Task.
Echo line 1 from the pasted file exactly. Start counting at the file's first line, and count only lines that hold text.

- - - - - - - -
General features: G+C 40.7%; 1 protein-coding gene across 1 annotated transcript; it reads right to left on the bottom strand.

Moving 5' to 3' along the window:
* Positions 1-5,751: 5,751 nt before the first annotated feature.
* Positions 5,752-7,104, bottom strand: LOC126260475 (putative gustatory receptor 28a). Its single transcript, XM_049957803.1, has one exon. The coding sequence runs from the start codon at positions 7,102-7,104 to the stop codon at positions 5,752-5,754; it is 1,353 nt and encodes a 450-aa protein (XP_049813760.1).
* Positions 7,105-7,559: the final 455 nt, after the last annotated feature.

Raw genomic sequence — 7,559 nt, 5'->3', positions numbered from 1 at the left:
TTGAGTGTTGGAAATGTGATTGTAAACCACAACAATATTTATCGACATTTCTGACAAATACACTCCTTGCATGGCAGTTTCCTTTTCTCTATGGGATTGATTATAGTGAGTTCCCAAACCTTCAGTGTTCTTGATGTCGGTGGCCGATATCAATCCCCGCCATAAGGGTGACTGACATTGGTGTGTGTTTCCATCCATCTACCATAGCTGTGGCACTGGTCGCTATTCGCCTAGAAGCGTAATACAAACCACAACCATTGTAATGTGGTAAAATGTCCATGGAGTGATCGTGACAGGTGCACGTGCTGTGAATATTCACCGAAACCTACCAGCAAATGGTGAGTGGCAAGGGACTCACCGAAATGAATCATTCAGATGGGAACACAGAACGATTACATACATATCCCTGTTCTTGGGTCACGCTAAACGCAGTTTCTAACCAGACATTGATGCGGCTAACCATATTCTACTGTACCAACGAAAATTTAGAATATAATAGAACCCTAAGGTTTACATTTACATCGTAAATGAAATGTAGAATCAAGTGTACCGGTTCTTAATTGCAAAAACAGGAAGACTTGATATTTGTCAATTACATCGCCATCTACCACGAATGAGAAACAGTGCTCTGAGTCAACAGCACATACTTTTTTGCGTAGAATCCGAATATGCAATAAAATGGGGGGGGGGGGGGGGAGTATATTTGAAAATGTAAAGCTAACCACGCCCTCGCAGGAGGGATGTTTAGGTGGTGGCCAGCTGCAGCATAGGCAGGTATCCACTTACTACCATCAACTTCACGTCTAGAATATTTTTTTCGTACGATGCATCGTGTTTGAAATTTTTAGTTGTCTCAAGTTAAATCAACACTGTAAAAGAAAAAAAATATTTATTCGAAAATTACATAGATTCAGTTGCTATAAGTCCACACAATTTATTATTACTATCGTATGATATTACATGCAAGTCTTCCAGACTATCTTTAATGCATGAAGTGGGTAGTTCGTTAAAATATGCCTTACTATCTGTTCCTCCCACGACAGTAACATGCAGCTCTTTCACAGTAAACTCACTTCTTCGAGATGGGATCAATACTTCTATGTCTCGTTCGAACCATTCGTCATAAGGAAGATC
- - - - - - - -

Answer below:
General features: G+C 40.7%; 1 protein-coding gene across 1 annotated transcript; it reads right to left on the bottom strand.